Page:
The Supreme Court disagreed. In a 5-4 decision, the Court held that both sides of the market needed to be analyzed under the rule of reason before determining whether the antisteering provisions were anticompetitive. In other words, any anticompetitive effect on merchants had to be weighed against potential procompetitive effects for consumers.57 The Court based its holding on the fact that credit card issuers “facilitate a single, simultaneous transaction between participants” and can be thought of as “‘supplying only one product’—transactions.”58 The Court thus held that, even if the antisteering provisions had anticompetitive effects on merchants, American Express would face section 1 liability only if those anticompetitive effects were greater than the procompetitive effects experienced by cardholders.
Many believed that Ohio v. American Express would have important ramifications on technology companies in two-sided markets, particularly Google and Facebook.59 The trade group representing the companies even filed an amicus brief in support of American Express.60 Google and Facebook combined control 60 percent of the domestic internet advertising market,61 and their ability to use this market power to generate favorable terms with advertisers and others is a potential area of section 1 scrutiny.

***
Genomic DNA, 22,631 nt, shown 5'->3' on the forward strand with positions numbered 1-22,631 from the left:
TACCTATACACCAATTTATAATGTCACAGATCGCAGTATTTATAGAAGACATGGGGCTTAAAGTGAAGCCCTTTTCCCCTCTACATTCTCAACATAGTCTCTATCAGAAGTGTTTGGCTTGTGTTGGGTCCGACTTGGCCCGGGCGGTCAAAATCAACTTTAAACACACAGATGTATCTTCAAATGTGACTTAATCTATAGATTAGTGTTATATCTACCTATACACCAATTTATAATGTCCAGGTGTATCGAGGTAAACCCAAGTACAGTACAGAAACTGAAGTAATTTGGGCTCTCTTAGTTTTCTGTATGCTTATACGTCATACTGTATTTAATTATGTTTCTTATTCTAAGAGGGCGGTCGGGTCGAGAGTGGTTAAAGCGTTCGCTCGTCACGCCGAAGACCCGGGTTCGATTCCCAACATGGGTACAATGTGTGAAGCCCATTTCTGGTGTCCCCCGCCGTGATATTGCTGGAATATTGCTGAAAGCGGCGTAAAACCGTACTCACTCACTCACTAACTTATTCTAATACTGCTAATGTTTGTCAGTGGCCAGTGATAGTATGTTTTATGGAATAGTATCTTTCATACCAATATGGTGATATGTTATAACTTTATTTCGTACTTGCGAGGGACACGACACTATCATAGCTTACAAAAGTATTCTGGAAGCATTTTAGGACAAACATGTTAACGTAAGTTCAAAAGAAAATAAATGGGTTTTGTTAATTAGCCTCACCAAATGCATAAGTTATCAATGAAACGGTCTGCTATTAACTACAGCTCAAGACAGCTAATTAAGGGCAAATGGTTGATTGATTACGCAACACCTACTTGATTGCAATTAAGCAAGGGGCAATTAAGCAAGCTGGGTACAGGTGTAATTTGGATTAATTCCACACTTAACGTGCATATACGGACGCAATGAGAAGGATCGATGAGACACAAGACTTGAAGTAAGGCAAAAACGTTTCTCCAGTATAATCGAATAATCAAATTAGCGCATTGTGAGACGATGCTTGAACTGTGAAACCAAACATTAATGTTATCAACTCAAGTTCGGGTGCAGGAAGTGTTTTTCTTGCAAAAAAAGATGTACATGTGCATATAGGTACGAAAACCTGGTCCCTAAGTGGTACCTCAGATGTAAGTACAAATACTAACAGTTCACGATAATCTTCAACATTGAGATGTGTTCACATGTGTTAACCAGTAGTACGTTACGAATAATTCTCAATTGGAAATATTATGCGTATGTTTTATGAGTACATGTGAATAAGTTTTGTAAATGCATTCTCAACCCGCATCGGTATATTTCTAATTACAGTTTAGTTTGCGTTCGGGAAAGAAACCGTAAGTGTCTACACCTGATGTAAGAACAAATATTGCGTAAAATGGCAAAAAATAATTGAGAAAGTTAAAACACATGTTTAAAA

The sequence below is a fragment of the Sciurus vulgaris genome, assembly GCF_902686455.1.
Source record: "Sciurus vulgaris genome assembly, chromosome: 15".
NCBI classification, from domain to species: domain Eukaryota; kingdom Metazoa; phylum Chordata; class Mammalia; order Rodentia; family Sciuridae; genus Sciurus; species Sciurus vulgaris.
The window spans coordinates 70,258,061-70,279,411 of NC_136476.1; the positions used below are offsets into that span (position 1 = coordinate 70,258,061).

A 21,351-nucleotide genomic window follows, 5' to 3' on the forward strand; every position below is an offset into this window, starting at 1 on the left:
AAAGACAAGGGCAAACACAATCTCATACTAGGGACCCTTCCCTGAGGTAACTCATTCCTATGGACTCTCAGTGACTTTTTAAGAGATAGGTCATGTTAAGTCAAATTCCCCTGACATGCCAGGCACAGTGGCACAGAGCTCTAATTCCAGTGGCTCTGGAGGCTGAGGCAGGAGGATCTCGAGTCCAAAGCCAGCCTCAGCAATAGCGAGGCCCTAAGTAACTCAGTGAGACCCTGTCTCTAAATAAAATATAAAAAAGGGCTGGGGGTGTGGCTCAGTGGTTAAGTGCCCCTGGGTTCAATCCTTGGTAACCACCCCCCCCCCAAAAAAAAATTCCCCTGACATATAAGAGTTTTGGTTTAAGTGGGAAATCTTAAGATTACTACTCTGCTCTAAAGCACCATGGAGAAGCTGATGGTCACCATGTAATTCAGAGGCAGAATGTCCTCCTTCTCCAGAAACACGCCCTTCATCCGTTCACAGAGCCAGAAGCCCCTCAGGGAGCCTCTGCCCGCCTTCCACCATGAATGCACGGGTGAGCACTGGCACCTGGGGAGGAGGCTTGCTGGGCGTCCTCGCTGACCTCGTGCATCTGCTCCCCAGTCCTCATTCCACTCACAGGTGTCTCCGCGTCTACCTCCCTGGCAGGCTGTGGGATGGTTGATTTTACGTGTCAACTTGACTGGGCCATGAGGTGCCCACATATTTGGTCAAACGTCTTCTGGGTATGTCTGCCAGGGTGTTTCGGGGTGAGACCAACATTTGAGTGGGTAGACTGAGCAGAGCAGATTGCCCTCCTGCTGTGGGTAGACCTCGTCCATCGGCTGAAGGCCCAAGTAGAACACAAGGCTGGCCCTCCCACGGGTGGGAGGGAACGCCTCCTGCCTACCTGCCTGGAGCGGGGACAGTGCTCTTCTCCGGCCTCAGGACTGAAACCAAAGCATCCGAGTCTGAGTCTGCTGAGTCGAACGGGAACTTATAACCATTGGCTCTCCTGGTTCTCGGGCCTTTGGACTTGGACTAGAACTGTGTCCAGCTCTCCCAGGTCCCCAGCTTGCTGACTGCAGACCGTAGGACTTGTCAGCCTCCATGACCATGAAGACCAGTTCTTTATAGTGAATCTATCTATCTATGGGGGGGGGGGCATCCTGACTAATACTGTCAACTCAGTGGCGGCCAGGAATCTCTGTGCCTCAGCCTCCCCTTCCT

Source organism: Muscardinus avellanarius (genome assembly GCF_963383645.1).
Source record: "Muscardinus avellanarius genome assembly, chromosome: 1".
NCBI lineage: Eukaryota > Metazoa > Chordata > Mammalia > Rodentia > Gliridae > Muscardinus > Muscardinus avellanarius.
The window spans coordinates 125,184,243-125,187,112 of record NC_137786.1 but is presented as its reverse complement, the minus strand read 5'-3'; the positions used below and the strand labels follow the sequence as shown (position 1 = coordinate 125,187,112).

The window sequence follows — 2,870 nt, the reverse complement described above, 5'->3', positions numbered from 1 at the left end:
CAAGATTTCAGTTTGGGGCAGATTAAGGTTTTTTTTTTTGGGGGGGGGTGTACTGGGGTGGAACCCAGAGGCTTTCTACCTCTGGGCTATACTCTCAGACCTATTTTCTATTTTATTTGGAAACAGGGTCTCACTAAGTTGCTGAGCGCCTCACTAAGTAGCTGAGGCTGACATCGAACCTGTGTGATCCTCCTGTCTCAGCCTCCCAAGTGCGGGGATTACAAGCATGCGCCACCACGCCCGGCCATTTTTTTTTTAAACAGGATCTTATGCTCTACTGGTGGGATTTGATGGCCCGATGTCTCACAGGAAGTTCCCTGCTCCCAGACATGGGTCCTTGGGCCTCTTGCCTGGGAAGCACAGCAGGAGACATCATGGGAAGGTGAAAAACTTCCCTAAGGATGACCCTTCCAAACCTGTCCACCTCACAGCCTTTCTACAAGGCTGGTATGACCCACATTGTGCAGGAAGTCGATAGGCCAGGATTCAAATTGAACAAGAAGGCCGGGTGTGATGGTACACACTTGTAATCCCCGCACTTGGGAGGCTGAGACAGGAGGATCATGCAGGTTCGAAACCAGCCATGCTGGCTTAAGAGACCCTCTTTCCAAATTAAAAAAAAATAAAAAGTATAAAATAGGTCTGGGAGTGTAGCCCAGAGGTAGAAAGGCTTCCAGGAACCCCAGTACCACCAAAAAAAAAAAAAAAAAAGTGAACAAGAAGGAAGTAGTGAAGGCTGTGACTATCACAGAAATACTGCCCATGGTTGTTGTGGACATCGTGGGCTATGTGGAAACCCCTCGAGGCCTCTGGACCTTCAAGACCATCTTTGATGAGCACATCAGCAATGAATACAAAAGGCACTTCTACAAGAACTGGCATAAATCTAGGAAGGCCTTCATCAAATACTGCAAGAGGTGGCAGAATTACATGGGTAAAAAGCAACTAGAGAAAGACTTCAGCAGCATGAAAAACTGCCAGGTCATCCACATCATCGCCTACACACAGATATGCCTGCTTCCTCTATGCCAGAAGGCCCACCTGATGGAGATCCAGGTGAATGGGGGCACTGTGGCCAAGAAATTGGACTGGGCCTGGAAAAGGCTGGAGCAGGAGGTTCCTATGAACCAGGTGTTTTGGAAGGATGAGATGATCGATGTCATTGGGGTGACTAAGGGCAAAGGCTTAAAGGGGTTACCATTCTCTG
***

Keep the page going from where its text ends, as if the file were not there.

Yet, while the American Express decision may initially seem favorable to these tech giants and other actors in two-sided markets, the Court’s holding is not broad. One paragraph of the ruling, in fact, suggests that technology platforms could be treated much differently than credit card issuers:
To be sure, it is not always necessary to consider both sides of a two-sided platform. A market should be treated as one sided when the impacts of indirect network effects and relative pricing in that market are minor. Newspapers that sell advertisements, for example, arguably operate a two-sided platform because the value of an advertisement increases as more people read the newspaper. But in the newspaper-advertisement market, the indirect networks [sic] effects operate in only one direction; newspaper readers are largely indifferent to the amount of advertising that a newspaper contains. Because of these weak indirect network effects, the market for newspaper advertising behaves much like a one-sided market and should be analyzed as such.62